<p dir="ltr">Ally Langdon has grilled Anthony Albanese over the Voice to Parliament, after the Prime Minister announced the vote would take place on October 14th. </p> <p dir="ltr">The PM appeared on <em>A Current Affair</em> for the fiery interview, in which Langdon asked for clarification on what the Voice would mean for everyday Aussies if it was voted in. </p> <p dir="ltr">Langdon accused Albo and the Yes campaign for their “wishy-washy” messaging, while arguing that “people don’t understand” what would change if a Voice was appointed. </p> <p dir="ltr">Albanese said it will give Indigenous Australians an opportunity to be heard on important matters, because up until this point they "quite clearly" haven't been listened to enough.</p> <blockquote class="instagram-media" style="background: #FFF; border: 0; border-radius: 3px; box-shadow: 0 0 1px 0 rgba(0,0,0,0.5),0 1px 10px 0 rgba(0,0,0,0.15); margin: 1px; max-width: 540px; min-width: 326px; padding: 0; width: calc(100% - 2px);" data-instgrm-permalink="https://www.instagram.com/reel/Cwj_d0msmPp/?utm_source=ig_embed&amp;utm_campaign=loading" data-instgrm-version="14"> <div style="padding: 16px;"> <div style="display: flex; flex-direction: row; align-items: center;"> <div style="background-color: #f4f4f4; border-radius: 50%; flex-grow: 0; height: 40px; margin-right: 14px; width: 40px;"> </div> <div style="display: flex; flex-direction: column; flex-grow: 1; justify-content: center;"> <div style="background-color: #f4f4f4; border-radius: 4px; flex-grow: 0; height: 14px; margin-bottom: 6px; width: 100px;"> </div> <div style="background-color: #f4f4f4; border-radius: 4px; flex-grow: 0; height: 14px; width: 60px;"> </div> </div> </div> <div style="padding: 19% 0;"> </div> <div style="display: block; height: 50px; margin: 0 auto 12px; width: 50px;"> </div> <div style="padding-top: 8px;"> <div style="color: #3897f0; font-family: Arial,sans-serif; font-size: 14px; font-style: normal; font-weight: 550; line-height: 18px;">View this post on Instagram</div> </div> <div style="padding: 12.5% 0;"> </div> <div style="display: flex; flex-direction: row; margin-bottom: 14px; align-items: center;"> <div> <div style="background-color: #f4f4f4; border-radius: 50%; height: 12.5px; width: 12.5px; transform: translateX(0px) translateY(7px);"> </div> <div style="background-color: #f4f4f4; height: 12.5px; transform: rotate(-45deg) translateX(3px) translateY(1px); width: 12.5px; flex-grow: 0; margin-right: 14px; margin-left: 2px;"> </div> <div style="background-color: #f4f4f4; border-radius: 50%; height: 12.5px; width: 12.5px; transform: translateX(9px) translateY(-18px);"> </div> </div> <div style="margin-left: 8px;"> <div style="background-color: #f4f4f4; border-radius: 50%; flex-grow: 0; height: 20px; width: 20px;"> </div> <div style="width: 0; height: 0; border-top: 2px solid transparent; border-left: 6px solid #f4f4f4; border-bottom: 2px solid transparent; transform: translateX(16px) translateY(-4px) rotate(30deg);"> </div> </div> <div style="margin-left: auto;"> <div style="width: 0px; border-top: 8px solid #F4F4F4; border-right: 8px solid transparent; transform: translateY(16px);"> </div> <div style="background-color: #f4f4f4; flex-grow: 0; height: 12px; width: 16px; transform: translateY(-4px);"> </div> <div style="width: 0; height: 0; border-top: 8px solid #F4F4F4; border-left: 8px solid transparent; transform: translateY(-4px) translateX(8px);"> </div> </div> </div> <div style="display: flex; flex-direction: column; flex-grow: 1; justify-content: center; margin-bottom: 24px;"> <div style="background-color: #f4f4f4; border-radius: 4px; flex-grow: 0; height: 14px; margin-bottom: 6px; width: 224px;"> </div> <div style="background-color: #f4f4f4; border-radius: 4px; flex-grow: 0; height: 14px; width: 144px;"> </div> </div> <p style="color: #c9c8cd; font-family: Arial,sans-serif; font-size: 14px; line-height: 17px; margin-bottom: 0; margin-top: 8px; overflow: hidden; padding: 8px 0 7px; text-align: center; text-overflow: ellipsis; white-space: nowrap;"><a style="color: #c9c8cd; font-family: Arial,sans-serif; font-size: 14px; font-style: normal; font-weight: normal; line-height: 17px; text-decoration: none;" href="https://www.instagram.com/reel/Cwj_d0msmPp/?utm_source=ig_embed&amp;utm_campaign=loading" target="_blank" rel="noopener">A post shared by A Current Affair (@acurrentaffair9)</a></p> </div> </blockquote> <p dir="ltr">"We know that when programs have involved Indigenous Australians … the programs that have been the most successful in overcoming disadvantage have been ones that have had that ownership; have come from the bottom up listening to Indigenous Australians," he said. </p> <p dir="ltr">"(The Voice) is aimed at closing the gap on health and education and housing," Albanese said.</p> <p dir="ltr">The prime minister said First Nations Australians will be the ones to elect a representative and that the Voice to Parliament is important because it's an opportunity for the current generation to make a change.</p> <p dir="ltr">"This will not impact most Australians directly, but it might just make life better for the three per cent of Australians who happen to be the most disadvantaged group - the First Nations people," he said. </p> <p dir="ltr">"I think it will be a moment where we can show respect to them; where we can feel better about ourselves as well as a nation and where the world can look at us and say 'Australia is a mature, grown-up nation'."</p> <p dir="ltr">Despite Albo’s diplomatic answers, Langdon’s line of questioning caused a stir with viewers, as many took to X - formerly known as Twitter, to share their brief that Ally’s questions skewed toward giving weight to the No campaign.</p> <blockquote class="twitter-tweet"> <p dir="ltr" lang="en">Genuinely offended by Ally Langdon’s utter ignorance of the Voice referendum and diminishing herself to a mere mouthpiece for the No vote’s disinformation. <a href="https://twitter.com/AlboMP?ref_src=twsrc%5Etfw">@AlboMP</a> was patient and clear. Wasn’t a balanced interview.</p> <p>Not good enough <a href="https://twitter.com/ACurrentAffair9?ref_src=twsrc%5Etfw">@ACurrentAffair9</a>.</p> <p>— Howie Jakeway (@howierj) <a href="https://twitter.com/howierj/status/1696846355774513358?ref_src=twsrc%5Etfw">August 30, 2023</a></p></blockquote> <blockquote class="twitter-tweet"> <p dir="ltr" lang="en">Ally Langdon is really trying to absolutely tear the Referendum down right now <a href="https://twitter.com/ACurrentAffair9?ref_src=twsrc%5Etfw">@ACurrentAffair9</a>. Disgraceful. Absolutely so one sided questioning. </p> <p>Australia severely lacks middle of the road media coverage.</p> <p>— PiesMag (@PiesMag) <a href="https://twitter.com/PiesMag/status/1696813546364088546?ref_src=twsrc%5Etfw">August 30, 2023</a></p></blockquote> <blockquote class="twitter-tweet"> <p dir="ltr" lang="en">Ally Langdon clearly voting no for the voice to parliament. Constantly cutting off the Prime Minister, aggressive interview, utterly ignorant and badgering. What Is she so angry about and why is she on her high horse with the man who runs the country? <a href="https://twitter.com/9NewsQueensland?ref_src=twsrc%5Etfw">@9newsqueensland</a>…</p> <p>— GirlScoutCookies (@Girlscout_cuki) <a href="https://twitter.com/Girlscout_cuki/status/1696816812896477505?ref_src=twsrc%5Etfw">August 30, 2023</a></p></blockquote> <p dir="ltr">Despite the online opposition for the interview, many came out in support of Langdon’s questioning, saying she asked exactly the right questions to clarify the purpose of the Voice, and how it would be put into practice. </p> <p dir="ltr">Nine’s Director of News and Current Affairs, Darren Wick, backed Langdon, telling <em><a href="https://www.news.com.au/entertainment/tv/current-affairs/allison-langdons-a-current-affair-interview-with-anthony-albanese-divides-viewers/news-story/19875cc1d9668b845ac019efc116a737" target="_blank" rel="noopener">news.com.au</a></em>, “Ally did an excellent and professional job by asking the questions that the majority of Australians have long wanted answered.”</p> <p dir="ltr"><em>Image credits: A Current Affair</em></p>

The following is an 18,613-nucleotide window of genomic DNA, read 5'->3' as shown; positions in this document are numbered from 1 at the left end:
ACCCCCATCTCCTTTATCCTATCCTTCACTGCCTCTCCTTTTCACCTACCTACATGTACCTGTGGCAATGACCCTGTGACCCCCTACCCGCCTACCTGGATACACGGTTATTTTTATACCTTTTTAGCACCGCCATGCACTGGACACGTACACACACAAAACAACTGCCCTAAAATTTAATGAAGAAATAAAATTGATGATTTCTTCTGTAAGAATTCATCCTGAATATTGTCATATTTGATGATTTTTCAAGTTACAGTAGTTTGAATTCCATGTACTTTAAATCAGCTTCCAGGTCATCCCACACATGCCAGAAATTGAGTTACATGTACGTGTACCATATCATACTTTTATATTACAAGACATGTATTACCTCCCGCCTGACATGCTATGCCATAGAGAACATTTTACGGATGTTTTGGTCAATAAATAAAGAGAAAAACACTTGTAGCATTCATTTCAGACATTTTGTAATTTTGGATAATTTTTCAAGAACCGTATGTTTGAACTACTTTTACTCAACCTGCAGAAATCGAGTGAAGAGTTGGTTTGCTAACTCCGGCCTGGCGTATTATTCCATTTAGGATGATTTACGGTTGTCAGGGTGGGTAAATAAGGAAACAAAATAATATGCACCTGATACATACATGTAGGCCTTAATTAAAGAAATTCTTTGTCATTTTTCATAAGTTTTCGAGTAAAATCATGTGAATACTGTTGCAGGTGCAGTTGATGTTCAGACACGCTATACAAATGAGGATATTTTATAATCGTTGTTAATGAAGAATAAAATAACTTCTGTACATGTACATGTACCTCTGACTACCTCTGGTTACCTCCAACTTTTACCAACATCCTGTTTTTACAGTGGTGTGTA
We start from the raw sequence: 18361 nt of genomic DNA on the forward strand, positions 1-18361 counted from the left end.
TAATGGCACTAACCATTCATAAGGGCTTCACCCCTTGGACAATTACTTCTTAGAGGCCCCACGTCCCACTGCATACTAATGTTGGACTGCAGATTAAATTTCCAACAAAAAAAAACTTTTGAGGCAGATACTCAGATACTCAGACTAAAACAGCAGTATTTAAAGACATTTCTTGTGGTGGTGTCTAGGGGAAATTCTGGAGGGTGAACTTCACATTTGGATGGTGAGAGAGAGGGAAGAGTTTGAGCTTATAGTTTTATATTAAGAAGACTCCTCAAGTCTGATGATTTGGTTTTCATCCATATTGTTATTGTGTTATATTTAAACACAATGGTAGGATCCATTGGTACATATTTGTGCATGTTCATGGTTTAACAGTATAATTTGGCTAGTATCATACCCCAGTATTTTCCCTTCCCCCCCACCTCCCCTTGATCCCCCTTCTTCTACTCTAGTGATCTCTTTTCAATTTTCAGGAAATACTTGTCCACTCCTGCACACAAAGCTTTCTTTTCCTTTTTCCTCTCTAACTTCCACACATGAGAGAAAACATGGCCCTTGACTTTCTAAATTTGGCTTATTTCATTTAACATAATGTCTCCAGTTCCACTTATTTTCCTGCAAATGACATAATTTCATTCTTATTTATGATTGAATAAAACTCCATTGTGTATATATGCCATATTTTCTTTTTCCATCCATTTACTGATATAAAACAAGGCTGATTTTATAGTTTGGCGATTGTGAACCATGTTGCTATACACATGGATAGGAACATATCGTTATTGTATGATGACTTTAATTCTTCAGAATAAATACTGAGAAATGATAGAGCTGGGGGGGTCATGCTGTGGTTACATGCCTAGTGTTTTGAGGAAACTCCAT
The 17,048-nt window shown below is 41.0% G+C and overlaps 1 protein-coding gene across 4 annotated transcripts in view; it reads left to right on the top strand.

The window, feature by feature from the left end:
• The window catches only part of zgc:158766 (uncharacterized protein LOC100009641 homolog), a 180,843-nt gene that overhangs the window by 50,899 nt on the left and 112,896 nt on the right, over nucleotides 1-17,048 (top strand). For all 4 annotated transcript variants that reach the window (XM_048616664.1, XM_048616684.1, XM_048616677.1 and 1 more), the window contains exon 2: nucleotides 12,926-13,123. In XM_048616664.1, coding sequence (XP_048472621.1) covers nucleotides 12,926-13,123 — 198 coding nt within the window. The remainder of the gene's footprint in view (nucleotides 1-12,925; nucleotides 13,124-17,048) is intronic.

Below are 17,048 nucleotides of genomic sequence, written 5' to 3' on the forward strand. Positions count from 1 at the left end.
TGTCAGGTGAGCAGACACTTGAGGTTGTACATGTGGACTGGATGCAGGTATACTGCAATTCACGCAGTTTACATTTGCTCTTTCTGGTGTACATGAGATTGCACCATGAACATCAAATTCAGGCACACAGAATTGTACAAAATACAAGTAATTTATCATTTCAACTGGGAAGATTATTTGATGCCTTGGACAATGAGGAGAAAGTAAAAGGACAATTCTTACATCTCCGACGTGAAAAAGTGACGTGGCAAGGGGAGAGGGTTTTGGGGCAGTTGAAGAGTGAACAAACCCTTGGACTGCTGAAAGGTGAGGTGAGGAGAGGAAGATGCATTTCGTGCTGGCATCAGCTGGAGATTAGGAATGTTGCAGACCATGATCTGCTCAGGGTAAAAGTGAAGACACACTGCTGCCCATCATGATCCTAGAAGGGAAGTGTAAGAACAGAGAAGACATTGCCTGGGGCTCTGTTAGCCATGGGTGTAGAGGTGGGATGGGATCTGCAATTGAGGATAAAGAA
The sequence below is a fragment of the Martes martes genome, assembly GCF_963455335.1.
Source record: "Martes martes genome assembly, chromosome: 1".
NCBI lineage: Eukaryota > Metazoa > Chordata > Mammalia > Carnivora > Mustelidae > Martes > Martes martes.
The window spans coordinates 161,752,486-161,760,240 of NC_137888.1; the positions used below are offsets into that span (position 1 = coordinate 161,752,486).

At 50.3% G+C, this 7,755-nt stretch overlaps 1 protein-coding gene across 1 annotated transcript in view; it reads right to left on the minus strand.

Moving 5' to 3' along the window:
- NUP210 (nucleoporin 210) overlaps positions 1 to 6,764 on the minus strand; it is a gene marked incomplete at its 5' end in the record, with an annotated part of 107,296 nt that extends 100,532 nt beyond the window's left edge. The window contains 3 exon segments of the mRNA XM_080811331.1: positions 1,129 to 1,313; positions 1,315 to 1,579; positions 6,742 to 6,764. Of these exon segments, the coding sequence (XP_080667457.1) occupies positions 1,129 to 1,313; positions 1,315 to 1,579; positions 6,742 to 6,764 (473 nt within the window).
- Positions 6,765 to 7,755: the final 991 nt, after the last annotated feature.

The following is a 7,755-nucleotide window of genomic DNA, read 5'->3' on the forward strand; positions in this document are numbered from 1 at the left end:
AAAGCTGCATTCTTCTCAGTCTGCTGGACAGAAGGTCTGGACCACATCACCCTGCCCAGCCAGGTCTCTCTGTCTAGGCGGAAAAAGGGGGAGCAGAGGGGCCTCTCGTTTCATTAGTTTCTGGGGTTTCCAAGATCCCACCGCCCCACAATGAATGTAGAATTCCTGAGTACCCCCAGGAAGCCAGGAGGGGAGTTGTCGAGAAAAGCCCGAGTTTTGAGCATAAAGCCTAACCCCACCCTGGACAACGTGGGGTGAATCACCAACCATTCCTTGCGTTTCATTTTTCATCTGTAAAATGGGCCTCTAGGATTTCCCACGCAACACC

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Queen and Princess heading down under for Women's World Cup final